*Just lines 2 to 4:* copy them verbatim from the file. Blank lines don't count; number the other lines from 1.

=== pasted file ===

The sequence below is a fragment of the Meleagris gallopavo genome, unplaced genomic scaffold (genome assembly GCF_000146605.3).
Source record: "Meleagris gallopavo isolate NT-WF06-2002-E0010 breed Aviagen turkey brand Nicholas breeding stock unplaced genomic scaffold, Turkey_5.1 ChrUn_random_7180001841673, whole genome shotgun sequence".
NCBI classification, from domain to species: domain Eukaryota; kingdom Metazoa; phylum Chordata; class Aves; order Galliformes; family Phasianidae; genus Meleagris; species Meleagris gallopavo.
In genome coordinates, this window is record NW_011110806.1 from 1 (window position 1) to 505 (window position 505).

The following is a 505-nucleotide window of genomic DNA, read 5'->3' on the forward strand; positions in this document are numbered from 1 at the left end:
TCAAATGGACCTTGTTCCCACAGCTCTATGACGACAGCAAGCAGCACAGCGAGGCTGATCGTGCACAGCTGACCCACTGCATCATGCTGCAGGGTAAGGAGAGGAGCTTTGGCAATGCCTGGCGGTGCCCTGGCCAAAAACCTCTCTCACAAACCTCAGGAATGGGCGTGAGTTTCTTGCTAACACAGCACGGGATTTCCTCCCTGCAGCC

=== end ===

Source record: "Meleagris gallopavo isolate NT-WF06-2002-E0010 breed Aviagen turkey brand Nicholas breeding stock unplaced genomic scaffold, Turkey_5.1 ChrUn_random_7180001841673, whole genome shotgun sequence".
NCBI classification, from domain to species: domain Eukaryota; kingdom Metazoa; phylum Chordata; class Aves; order Galliformes; family Phasianidae; genus Meleagris; species Meleagris gallopavo.
In genome coordinates, this window is record NW_011110806.1 from 1 (window position 1) to 505 (window position 505).